Of mood and money

23 Jun 17

The public’s attitude to austerity has changed. With costs and inflation rising, the public sector needs good leadership and sound financial management more than ever.

With the Conservatives and Labour enjoying the biggest combined share of the vote since 1970, it looks like, for now, the two-party system is back. A government majority is set to be determined more by the gap between parties than the absolute share of the vote. Vote shares of 42% (Tories) and 40% (Labour) often mean a healthy majority. Tony Blair’s third-term majority of 60 was achieved with just a 35% share of the vote, but there can be no majority when there is just a 2% gap in a two-horse race.

Only three premiers have won landslides in the past 70 years. Each time, the loser was no match for the winner, whereas Theresa May and Jeremy Corbyn were in the end very much an electoral match for each other and the voters did not overwhelmingly commit to either. In a reference to ordering East End pie and mash with its famous parsley sauce, my 88-year-old mum gloriously summed up the contenders for the top job as “two o’ eels in need of liquor”.

So, what now? Well, other than Brexit, probably not a lot.

On Brexit, the government will most likely compromise on its stance, and give greater attention to the economic consequences of no deal. The public does not want another referendum, and Brenda from Bristol among many does not want another election. However, the public has not endorsed any one party on its Brexit stance. Without compromise, we are both divided and stuck.

The election result is a sign that the public mood has changed and austerity may have run its course. Instead there will simply be no money, and many people think services need more resources rather than more reform. I suspect costs will rise as a pay cap is harder to enforce with prices rising by 2.9% and emboldened unions questioning wage austerity.

In this context, public sector bodies need good leadership and sound financial management more than ever. To achieve this, CIPFA thinks the UK needs:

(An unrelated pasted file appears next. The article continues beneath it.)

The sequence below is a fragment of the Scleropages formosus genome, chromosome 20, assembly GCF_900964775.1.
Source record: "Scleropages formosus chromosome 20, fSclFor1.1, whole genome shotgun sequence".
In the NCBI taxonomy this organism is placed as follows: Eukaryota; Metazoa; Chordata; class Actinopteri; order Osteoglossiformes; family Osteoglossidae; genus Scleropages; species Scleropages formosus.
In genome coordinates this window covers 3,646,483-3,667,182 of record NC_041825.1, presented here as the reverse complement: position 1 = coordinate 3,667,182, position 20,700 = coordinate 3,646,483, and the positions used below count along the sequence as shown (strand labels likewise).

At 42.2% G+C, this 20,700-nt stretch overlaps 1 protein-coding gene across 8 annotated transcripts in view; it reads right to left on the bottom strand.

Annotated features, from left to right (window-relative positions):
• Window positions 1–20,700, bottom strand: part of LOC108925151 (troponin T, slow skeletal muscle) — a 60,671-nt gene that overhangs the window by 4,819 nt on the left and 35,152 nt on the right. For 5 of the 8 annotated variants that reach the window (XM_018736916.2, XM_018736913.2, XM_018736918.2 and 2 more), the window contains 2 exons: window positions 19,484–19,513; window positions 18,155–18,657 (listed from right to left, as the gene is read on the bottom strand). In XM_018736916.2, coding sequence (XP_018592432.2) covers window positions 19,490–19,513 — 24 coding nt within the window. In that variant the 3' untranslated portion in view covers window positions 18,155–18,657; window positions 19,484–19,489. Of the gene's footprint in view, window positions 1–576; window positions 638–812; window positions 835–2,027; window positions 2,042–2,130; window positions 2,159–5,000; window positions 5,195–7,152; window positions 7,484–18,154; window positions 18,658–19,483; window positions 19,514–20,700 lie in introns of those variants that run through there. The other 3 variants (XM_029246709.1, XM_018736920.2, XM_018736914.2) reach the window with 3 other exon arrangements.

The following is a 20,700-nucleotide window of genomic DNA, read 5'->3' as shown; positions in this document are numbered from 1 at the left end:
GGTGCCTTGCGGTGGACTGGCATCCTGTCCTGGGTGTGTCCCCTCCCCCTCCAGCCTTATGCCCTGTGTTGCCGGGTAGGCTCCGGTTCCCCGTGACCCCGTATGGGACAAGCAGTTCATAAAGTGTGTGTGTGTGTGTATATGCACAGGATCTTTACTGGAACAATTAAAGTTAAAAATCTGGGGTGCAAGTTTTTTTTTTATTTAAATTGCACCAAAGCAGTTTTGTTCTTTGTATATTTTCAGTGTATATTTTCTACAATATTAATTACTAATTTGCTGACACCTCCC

⦁ More transparent government financial management, with decisions based on independent, evidence-based assessments
⦁ An understanding of the risks and opportunities to the public sector from Brexit negotiations
⦁ Urgent, cross-party action to put health and social care on a sustainable footing that will last over several parliaments
⦁ Deliverable affordable housing and financial solutions that support economic growth; build far more council homes if that’s the quickest way to change supply and demand imbalances and force improvements to the private rented sector
⦁ Greater fiscal devolution away from Westminster to improve systems thinking across highly rationed resources
⦁ Give powers to mayors and combined authorities to develop 14-19 skills strategies to tackle post-Brexit workforce shortages that schools alone cannot tackle.

As a profession working in public and not-for-profit services, we give opinions on not only the choices organisations make but also how they should be considered in the public interest based on evidence. We often see more heat than light on national and local decisions, so we must have the confidence to speak truth to power.

I cannot foretell the timing of the next election, the Brexit outcome or who is our next prime minister. But I can say with certainty that we have dropped from the top to the bottom for G7 growth in a year, and inflation has jumped 0.2% this quarter. So hold on, it’s going to get bumpy, and you all need to be leaders.

 

  • Rob Whiteman

    Chief executive of CIPFA since 2013, after leading the UK Border Agency and the Improvement & Development Agency. Previously, he was CEO at Barking and Dagenham council.

Did you enjoy this article?

Navigation

Top